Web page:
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You will be found by Leigh-Jay O'Toole, Stoke on Trent College

February 2022

As I stepped through the hell-bound gates of my Primary School, I could hear my heart pounding in my chest like a rocket. Being the new girl put some strain on me to cope with for a while. I thought I was going to have the best three years of my life; I was in actual fact incredibly wrong. I didn't have any friends at all. I had to pretend to have friends when my parents asked if I had made any friends at school.

I walked into the assembly hall with a bright beaming smile that slowly faded away when I was being tormented by how I looked, dressed, how my hair was styled by the students in the middle of the class. They said, “Why would they let someone who looked like that come into this school? She doesn’t belong in this school and never will.” I didn’t want this to happen to me. I looked down in broken-heartedness and I asked myself, “Is there something wrong with how I look? Why aren’t they being nice to me? I haven't even spoken yet?” The teachers

looked at me and saw how much pain I was in, one teacher stepped towards me and whispered, “Are you okay? I heard what they said about you. I and the rest of the teachers don’t agree with what has been said about you. You do belong, you look nice, don’t listen to them. Come to me or the other teachers for help if you need it.” She walked to the front and pleaded with them not to be mean to me because I hadn’t done anything wrong in the first place. After the assembly, it was break-time and I didn’t know where to go because my tour guide was outside.

After all, she did not want to show someone like me around the school. As I walked around the overcrowded hallways, a group of students walked up to me. I tried to walk past them and ignore what they were saying to me, but that only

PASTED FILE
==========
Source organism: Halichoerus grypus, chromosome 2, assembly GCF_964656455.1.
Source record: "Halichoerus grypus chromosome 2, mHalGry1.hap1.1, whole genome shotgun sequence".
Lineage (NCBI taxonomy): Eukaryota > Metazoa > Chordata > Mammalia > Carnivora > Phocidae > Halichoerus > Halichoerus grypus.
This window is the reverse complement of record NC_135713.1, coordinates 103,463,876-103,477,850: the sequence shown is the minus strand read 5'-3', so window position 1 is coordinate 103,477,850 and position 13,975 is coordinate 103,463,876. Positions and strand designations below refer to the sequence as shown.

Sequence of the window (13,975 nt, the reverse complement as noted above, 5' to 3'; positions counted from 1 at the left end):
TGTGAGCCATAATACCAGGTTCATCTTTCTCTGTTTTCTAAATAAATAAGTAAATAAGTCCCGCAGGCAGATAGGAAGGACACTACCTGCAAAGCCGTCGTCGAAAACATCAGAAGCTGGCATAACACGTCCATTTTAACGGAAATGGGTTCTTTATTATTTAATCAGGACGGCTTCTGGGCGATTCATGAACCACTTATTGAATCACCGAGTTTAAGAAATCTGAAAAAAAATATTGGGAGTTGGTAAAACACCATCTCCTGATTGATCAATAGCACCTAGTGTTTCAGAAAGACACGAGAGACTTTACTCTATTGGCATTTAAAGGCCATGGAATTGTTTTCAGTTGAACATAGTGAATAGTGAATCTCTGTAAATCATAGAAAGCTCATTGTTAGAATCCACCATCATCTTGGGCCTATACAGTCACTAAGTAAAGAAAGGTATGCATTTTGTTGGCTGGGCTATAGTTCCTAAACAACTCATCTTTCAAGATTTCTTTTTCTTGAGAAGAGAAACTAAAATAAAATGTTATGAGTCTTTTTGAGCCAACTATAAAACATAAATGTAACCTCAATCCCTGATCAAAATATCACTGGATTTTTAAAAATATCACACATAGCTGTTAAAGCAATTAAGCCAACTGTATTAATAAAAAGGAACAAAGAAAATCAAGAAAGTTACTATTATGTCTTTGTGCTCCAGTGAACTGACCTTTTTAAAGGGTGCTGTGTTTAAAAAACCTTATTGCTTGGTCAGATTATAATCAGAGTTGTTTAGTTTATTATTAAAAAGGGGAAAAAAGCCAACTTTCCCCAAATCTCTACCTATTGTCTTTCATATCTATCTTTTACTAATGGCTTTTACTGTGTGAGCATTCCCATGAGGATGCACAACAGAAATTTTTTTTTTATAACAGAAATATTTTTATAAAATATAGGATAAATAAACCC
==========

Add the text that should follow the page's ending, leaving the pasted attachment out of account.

made things worse, they started to push me into the walls, pulling my hair, pushing me into door frames and that was only the start of it. It happened every day and every time I walked home with bruises, messy hair, and a headache.

The teachers were getting worried about me and started to ask questions about what had happened to me and I had to lie to them to keep myself safe. The bullies overheard the teachers asking me questions and they thought that I had told them everything about what they had done. They got mad and when they saw the teachers leaving, they came up to me and asked what I had told the teachers. I told them nothing and they started to hit me and left me leaning on the wall. One teacher came back to see if I had done the homework that had been set and saw me with bruises on my face and neck and she yelled for the teachers to come to help. Only two out of the nine came to help her.

The two other teachers ran back and saw me passed out in the teacher’s arms. They grabbed a cold compress on the bruises. They waited and waited until I woke up and I saw their faces. They asked me if I could tell them what had happened. I looked down and said, “It’s just me being clumsy again, nothing to worry about.” I didn’t look up at all when I told them that, they told me to be more careful next time. I could not tell the truth because if I did the bullies would do much worse than they had done to me.